On the night Oakes is murdered, family friend Harold Christie spends the night in a guest room, taking shelter from the tropical storm. When dawn breaks, Christie goes to the master bedroom and finds Oakes’s body lying in bed. Having been doused in gasoline and lit on fire, Oakes is unrecognizable from the waist up and his charred flesh smolders. Christie retches from the smell and runs from the room to call the police.
Before being overcome by his killer, Oakes fought mightily for his life. Torn pillows and smears of blood on the bedside decorative lacquered screen indicate a struggle took place. Between the struggle, bludgeoning, and the smell of burning flesh, it’s peculiar Christie perceived none of it. The police officers who arrive on scene immediately suspect Christie murdered Oakes and grill him with questions. Christie is flustered but adamant about his innocence.
After examining the body, officers determine by the four indentations on the side of Oakes’s skull that he likely died of blunt force trauma and was burned post-mortem to make it look like a crime of passion. Surprisingly, no money or valuables were stolen.
In another flashback, Oakes, his wife and eldest daughter Nancy have a disagreement about the latter’s choice in husband, Count Alfred De Marigny. Oakes hates the man for numerous reasons. Not only is De Marigny twice seventeen-year-old Nancy’s age, he was married two times before and eloped with Nancy without a word to her parents. Oakes throws a glass and Eunice tries to calm him down. It’s the beginning of a heated lifelong feud.
Unsolved Murders: True Crime Stories show hosts Carter Roy and Wenndy Mackenzie speculate whether the animosity between the two men escalated into physical violence, resulting in De Marigny murdering his own father-in-law. But while De Marigny had motive, the show hosts remind listeners that Harold Christie had opportunity.
On next week’s episode of Unsolved Murders: True Crime Stories, Carter and Wenndy will explore both suspects more in depth.
Years after the murder of three young girls with matching first and last initials, advances in forensics bring new suspects to light. Carter and Wenndy dig into the mysterious suicide of not one—but two—suspects, consider the involvement of The Hillside Stranglers, and explore the idea that these murders may not actually be connected at all.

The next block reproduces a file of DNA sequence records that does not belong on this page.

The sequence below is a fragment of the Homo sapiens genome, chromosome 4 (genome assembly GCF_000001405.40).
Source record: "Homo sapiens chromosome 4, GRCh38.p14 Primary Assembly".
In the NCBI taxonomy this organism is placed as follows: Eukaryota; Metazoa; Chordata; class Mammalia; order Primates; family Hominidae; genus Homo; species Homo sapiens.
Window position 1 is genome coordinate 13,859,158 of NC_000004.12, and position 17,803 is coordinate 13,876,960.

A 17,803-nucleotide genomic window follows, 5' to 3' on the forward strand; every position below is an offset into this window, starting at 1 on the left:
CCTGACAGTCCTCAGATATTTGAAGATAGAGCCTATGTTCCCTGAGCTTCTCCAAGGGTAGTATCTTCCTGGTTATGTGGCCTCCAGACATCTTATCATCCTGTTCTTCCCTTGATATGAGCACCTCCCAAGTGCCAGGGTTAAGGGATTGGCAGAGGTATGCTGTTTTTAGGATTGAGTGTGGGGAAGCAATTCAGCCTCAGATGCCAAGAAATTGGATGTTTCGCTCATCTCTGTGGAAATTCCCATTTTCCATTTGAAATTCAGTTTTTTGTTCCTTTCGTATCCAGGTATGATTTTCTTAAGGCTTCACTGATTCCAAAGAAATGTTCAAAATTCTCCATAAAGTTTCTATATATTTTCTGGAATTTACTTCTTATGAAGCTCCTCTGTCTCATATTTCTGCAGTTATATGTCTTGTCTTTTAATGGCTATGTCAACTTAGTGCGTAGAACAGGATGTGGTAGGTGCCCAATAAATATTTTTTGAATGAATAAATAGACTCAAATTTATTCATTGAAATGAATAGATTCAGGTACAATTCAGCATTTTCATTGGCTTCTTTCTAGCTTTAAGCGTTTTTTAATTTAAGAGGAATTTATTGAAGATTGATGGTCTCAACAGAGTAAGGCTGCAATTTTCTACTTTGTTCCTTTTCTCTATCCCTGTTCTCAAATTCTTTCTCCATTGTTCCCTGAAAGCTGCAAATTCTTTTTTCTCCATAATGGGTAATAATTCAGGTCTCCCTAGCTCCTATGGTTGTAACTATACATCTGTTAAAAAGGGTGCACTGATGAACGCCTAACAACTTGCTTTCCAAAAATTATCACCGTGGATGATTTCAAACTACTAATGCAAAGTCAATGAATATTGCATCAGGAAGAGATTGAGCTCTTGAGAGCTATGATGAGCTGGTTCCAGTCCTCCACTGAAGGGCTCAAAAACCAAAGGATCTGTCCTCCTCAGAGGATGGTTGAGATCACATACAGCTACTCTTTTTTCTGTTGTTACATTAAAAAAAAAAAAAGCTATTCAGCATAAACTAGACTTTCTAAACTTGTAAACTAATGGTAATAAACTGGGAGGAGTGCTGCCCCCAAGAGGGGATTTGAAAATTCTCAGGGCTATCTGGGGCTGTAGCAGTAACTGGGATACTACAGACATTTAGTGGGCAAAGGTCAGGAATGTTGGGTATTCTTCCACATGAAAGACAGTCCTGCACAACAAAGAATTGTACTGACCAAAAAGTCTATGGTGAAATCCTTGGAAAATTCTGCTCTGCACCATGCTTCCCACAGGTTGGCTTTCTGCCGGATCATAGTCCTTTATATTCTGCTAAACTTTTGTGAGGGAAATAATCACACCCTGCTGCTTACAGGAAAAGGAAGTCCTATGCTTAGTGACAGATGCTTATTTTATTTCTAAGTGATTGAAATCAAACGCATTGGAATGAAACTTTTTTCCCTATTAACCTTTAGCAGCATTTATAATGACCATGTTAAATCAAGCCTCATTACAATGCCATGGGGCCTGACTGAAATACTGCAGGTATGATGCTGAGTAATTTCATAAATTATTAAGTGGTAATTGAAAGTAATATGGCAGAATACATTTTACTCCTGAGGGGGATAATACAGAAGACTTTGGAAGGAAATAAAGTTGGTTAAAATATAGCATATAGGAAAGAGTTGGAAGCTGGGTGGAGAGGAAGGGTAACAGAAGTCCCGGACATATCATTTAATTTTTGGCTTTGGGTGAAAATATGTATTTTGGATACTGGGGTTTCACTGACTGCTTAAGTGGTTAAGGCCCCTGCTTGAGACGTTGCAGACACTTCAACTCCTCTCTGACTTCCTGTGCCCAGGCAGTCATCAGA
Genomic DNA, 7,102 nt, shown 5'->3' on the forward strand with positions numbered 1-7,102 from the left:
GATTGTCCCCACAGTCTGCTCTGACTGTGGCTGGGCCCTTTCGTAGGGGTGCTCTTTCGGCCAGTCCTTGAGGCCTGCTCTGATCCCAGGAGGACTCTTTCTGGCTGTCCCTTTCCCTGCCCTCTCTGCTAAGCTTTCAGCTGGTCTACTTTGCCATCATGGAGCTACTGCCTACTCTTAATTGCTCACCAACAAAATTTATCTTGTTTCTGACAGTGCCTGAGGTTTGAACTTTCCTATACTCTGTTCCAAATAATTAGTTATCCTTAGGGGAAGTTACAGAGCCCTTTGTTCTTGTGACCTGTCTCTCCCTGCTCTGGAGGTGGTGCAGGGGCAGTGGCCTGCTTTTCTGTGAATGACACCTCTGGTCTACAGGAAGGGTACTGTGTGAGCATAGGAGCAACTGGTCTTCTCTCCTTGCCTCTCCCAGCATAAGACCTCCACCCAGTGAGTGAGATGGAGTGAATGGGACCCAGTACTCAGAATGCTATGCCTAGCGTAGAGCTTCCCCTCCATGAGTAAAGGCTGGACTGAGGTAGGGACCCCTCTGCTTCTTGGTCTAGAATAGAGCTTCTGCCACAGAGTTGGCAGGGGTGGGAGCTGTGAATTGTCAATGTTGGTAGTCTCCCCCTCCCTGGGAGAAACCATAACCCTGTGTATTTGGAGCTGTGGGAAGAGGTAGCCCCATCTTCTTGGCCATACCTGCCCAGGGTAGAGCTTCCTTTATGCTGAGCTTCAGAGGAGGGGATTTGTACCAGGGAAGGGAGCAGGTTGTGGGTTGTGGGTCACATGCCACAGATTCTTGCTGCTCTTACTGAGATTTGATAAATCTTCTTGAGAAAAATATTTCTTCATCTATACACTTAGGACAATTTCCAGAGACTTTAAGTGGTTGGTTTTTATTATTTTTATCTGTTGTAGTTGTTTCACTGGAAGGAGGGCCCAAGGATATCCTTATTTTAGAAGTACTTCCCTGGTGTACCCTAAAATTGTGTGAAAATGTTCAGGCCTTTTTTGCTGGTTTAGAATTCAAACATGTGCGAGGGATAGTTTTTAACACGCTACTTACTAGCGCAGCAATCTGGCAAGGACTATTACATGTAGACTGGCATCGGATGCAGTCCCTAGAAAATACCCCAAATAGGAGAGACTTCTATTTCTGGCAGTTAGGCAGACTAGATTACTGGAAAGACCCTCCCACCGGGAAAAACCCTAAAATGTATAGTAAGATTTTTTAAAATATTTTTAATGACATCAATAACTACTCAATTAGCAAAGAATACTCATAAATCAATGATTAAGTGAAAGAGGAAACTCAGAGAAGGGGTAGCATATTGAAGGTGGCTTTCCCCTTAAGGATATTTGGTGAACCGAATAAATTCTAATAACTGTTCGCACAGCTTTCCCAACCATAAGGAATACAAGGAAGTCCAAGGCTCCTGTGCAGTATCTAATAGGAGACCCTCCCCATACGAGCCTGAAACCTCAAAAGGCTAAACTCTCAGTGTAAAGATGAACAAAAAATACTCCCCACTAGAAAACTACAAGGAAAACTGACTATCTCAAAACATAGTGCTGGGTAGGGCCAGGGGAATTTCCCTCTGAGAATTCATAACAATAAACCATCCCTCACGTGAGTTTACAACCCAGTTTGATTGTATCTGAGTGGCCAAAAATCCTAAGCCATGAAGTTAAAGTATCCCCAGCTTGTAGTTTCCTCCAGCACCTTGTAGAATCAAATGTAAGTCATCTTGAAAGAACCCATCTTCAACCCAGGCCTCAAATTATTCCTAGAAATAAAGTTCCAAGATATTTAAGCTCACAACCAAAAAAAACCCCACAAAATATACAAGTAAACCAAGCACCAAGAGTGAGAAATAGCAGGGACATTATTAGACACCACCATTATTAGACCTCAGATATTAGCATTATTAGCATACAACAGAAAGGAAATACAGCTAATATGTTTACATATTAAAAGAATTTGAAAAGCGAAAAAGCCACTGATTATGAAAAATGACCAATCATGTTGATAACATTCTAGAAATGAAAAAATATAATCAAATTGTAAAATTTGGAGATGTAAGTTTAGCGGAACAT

“There is no physical trace evidence, witnesses, or admissions by me concerning those three murders. I did not commit those three murders. I respectfully request a final determination on this. Drop me as a suspect or charge me. This indefinite status must end,” Kenneth Bianchi, Hillside Strangler.Read More
Carmen Colon. Wanda Walkowicz. Michelle Maenza. Three young girls with matching first and last initials. Three young murder victims. Carter and Wenndy discuss each girl’s disappearance from Rochester, New York, the police’s dead-end investigation, and the public frenzy that surrounded the 1970’s murders.
A girl was slain near Rochester, New York in 1971 after at least 100 drivers ignored her distress. Half-naked and afraid, ten-year-old Carmen Colon was seen running away from a car on the shoulder of I-490 on November 16, but passerby didn’t think it was for sinister reasons – iRead More
Cheryl Crane stepped up to take the blame for her mother’s boyfriend’s death, but was she simply covering for her famous mother, silver screen blonde bombshell, Lana Turner? Carter and Wenndy sift through Cheryl’s trial, Hollywood’s top lawyer, and mob threats to determine who really killed gangster Johnny Stompanato. Though the answer may seem obvious, this case has been heavily debated for decades.
We are taking next week off, but will be back every Tuesday starting July 18 when we start our investigation into the Alphabet Murders! We are so thankful for your support!